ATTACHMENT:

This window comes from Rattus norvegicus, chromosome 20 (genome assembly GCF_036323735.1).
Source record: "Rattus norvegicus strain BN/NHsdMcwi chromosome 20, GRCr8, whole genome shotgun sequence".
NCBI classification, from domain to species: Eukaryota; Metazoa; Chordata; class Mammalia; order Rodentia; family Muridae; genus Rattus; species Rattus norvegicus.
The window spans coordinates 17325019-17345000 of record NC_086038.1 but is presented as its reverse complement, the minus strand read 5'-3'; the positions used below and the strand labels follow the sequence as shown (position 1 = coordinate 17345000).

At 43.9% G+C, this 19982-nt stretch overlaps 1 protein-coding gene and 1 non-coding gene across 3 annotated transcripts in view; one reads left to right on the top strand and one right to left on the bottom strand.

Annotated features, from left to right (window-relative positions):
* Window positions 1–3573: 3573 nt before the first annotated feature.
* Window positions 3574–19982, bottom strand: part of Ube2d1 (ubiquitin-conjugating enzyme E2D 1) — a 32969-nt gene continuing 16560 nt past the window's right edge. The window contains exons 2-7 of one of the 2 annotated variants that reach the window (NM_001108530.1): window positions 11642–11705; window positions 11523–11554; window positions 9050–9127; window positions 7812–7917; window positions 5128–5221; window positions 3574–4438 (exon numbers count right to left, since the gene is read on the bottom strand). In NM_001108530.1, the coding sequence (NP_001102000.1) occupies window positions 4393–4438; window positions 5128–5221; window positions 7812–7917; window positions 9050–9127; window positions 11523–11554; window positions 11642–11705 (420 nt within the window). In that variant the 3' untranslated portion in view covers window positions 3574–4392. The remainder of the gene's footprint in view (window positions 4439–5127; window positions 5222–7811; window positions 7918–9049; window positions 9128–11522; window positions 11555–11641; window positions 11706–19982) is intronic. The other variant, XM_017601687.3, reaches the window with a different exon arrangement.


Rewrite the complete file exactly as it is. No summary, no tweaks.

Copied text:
This window comes from Rattus norvegicus, chromosome 20 (genome assembly GCF_036323735.1).
Source record: "Rattus norvegicus strain BN/NHsdMcwi chromosome 20, GRCr8, whole genome shotgun sequence".
NCBI classification, from domain to species: Eukaryota; Metazoa; Chordata; class Mammalia; order Rodentia; family Muridae; genus Rattus; species Rattus norvegicus.
The window spans coordinates 17325019-17345000 of record NC_086038.1 but is presented as its reverse complement, the minus strand read 5'-3'; the positions used below and the strand labels follow the sequence as shown (position 1 = coordinate 17345000).

At 43.9% G+C, this 19982-nt stretch overlaps 1 protein-coding gene and 1 non-coding gene across 3 annotated transcripts in view; one reads left to right on the top strand and one right to left on the bottom strand.

Annotated features, from left to right (window-relative positions):
* Window positions 1–3573: 3573 nt before the first annotated feature.
* Window positions 3574–19982, bottom strand: part of Ube2d1 (ubiquitin-conjugating enzyme E2D 1) — a 32969-nt gene continuing 16560 nt past the window's right edge. The window contains exons 2-7 of one of the 2 annotated variants that reach the window (NM_001108530.1): window positions 11642–11705; window positions 11523–11554; window positions 9050–9127; window positions 7812–7917; window positions 5128–5221; window positions 3574–4438 (exon numbers count right to left, since the gene is read on the bottom strand). In NM_001108530.1, the coding sequence (NP_001102000.1) occupies window positions 4393–4438; window positions 5128–5221; window positions 7812–7917; window positions 9050–9127; window positions 11523–11554; window positions 11642–11705 (420 nt within the window). In that variant the 3' untranslated portion in view covers window positions 3574–4392. The remainder of the gene's footprint in view (window positions 4439–5127; window positions 5222–7811; window positions 7918–9049; window positions 9128–11522; window positions 11555–11641; window positions 11706–19982) is intronic. The other variant, XM_017601687.3, reaches the window with a different exon arrangement.